Retailers' returns policies typically require items to be in unused, perfect condition and sealed in their original packaging.  A time limit is usually given within which you have to return items but many shops extend this period to allow for Christmas.
 
When returning unwanted presents most retailers will require you to produce a receipt as proof of purchase.  But some will exchange items or offer a credit voucher without one. 

Perishable items such as food, drink, flowers and specially commissioned or personalised gifts tend not to be included in returns policies.

Details of individual retailers' returns policies are usually printed on their till receipts, in-store signs or available online. 

Any refund for unwanted gifts bought using a credit or debit card will normally have to go back on the same card.  So if you want to exchange your present for cash, you'll probably have to get the person who bought it for you to arrange a refund.

 Top tip for returning gifts 
 Research the company's policy on returns first  46%
 Be confident and firm with staff 42%
 Ask the giver of the gift if they have a receipt 39%
 Know what outcome you want before you start 38%
 Refresh your knowledge of your consumer rights 35%
 Plan your approach before you go into the shop 33%
 Escalate your query with management if you don't get a satisfactory response 29%



Commenting on the research findings Matt Sanders, head of money at Gocompare.com, said: "Most of us will have probably received a present we wished we hadn't.  Thankfully, nowadays, gift receipts make the process of returning gifts more straightforward and less awkward and many retailers operate a fairly relaxed returns policy around Christmas. However, it is still important to understand your rights and to plan your approach before you attempt to return a gift."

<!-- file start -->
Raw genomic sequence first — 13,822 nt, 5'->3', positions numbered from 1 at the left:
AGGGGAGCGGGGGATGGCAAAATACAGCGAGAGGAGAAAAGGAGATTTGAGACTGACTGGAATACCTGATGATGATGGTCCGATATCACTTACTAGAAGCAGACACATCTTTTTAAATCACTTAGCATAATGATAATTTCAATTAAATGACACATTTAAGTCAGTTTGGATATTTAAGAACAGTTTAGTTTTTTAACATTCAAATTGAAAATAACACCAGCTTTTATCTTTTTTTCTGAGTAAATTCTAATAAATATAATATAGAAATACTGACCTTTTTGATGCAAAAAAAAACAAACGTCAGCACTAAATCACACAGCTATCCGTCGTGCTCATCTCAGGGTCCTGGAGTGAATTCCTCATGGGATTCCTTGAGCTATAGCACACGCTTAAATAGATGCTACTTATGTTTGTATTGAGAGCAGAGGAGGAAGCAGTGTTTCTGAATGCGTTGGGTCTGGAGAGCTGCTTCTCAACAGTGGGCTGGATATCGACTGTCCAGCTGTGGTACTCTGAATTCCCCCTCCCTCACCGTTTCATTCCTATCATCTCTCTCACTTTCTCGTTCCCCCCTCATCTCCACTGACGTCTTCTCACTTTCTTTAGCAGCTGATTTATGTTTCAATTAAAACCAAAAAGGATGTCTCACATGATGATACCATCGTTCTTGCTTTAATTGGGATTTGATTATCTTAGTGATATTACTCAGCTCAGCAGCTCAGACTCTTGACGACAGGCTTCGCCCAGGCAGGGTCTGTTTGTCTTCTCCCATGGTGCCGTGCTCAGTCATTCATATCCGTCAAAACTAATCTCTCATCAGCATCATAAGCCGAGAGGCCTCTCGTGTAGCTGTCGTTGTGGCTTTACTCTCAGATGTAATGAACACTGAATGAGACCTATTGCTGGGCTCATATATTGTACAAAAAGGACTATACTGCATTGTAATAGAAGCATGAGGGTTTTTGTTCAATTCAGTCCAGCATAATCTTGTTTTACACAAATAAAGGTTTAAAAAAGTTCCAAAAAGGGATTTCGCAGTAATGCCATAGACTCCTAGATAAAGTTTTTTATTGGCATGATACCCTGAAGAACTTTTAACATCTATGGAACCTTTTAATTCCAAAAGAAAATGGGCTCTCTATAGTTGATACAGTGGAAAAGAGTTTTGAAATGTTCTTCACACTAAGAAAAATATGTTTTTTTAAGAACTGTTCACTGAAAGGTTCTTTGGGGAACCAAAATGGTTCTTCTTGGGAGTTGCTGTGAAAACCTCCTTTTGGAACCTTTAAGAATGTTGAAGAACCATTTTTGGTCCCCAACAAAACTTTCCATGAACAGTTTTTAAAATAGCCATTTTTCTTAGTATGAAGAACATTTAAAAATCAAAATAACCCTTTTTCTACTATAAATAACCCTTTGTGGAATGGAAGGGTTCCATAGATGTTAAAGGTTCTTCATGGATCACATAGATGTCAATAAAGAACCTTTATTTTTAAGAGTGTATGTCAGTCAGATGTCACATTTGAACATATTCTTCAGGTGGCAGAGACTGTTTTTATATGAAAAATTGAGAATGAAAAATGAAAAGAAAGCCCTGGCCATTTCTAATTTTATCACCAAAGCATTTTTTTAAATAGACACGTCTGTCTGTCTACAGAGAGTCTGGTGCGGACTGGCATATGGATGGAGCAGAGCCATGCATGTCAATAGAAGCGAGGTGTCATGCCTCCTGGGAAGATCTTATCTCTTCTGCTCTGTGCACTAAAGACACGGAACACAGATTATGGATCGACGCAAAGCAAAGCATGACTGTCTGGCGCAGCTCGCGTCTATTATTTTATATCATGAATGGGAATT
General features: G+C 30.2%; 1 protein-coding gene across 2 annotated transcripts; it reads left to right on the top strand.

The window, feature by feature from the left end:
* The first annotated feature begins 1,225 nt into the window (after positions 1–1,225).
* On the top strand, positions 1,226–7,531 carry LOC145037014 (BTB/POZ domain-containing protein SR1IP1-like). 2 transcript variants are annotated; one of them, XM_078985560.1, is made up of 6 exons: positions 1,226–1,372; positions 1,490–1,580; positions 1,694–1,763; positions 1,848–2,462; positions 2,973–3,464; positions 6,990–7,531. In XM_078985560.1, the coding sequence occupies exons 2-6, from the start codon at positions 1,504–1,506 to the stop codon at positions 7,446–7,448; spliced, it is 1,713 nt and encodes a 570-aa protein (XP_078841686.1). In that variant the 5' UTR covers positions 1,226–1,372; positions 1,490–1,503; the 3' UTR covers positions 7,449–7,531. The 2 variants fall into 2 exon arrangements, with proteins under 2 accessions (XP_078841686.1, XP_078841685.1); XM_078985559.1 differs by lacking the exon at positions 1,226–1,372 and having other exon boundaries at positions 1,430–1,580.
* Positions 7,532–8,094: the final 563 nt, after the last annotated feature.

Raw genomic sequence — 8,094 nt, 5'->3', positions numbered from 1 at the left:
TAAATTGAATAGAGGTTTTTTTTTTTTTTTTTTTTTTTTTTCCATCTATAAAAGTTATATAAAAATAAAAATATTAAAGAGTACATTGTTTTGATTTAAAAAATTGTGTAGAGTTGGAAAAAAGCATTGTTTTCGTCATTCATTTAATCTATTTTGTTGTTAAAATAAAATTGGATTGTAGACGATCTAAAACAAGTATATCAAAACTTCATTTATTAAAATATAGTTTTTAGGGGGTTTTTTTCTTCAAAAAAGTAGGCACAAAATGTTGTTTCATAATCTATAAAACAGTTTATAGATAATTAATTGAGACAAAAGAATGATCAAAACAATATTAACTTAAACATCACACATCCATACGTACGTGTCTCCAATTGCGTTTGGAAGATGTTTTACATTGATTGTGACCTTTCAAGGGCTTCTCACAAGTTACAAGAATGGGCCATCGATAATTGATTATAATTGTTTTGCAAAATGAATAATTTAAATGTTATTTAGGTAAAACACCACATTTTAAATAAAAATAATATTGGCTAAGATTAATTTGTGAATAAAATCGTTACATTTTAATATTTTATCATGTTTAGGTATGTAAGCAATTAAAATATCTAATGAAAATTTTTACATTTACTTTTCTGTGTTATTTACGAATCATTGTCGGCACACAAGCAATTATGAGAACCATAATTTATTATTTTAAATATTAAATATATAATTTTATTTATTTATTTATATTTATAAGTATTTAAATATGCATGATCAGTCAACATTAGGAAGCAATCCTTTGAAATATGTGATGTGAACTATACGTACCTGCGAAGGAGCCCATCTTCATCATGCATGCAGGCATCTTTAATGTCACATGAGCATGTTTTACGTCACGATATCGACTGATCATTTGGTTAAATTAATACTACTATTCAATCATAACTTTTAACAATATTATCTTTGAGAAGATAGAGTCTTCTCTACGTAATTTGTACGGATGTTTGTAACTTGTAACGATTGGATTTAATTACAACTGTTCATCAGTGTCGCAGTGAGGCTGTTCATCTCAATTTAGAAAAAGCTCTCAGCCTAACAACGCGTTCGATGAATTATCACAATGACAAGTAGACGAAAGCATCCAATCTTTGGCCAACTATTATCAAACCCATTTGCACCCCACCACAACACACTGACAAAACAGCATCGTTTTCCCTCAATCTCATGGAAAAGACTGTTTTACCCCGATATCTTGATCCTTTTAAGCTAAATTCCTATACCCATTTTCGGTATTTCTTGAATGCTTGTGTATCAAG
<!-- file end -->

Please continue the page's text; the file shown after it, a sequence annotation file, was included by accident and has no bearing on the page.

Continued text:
-ends-

Notes to editors:

*£355m figure calculated as follows: The UK adult population is estimated to be 48,913,000 (source: Annual mid-year population estimates for the UK, 2014).  11% of UK adults returned Christmas gifts last year - 11% of 48,913,000 is 5,380,430 UK adults. The average value of returned goods was £64.40, therefore the total value of returned goods last year was 5,380,430 x £64.40 = £346,499,692.  Mintel predicts that total UK retail sales will increase by 2.5% in December 2016, compared to last year.  Therefore, we can assume the value of returns will increase by 2.5% too.  £346m x 2.5% = £355m

**On 1 December 2016, Bilendi conducted an online survey among 2,006 randomly selected British adults who are Maximiles UK panelists.  The margin of error-which measures sampling variability-is +/- 2.2%. The results have been statistically weighted according to the most current education, age, gender and regional data to ensure samples representative of the entire adult population of United Kingdom. Discrepancies in or between totals are due to rounding.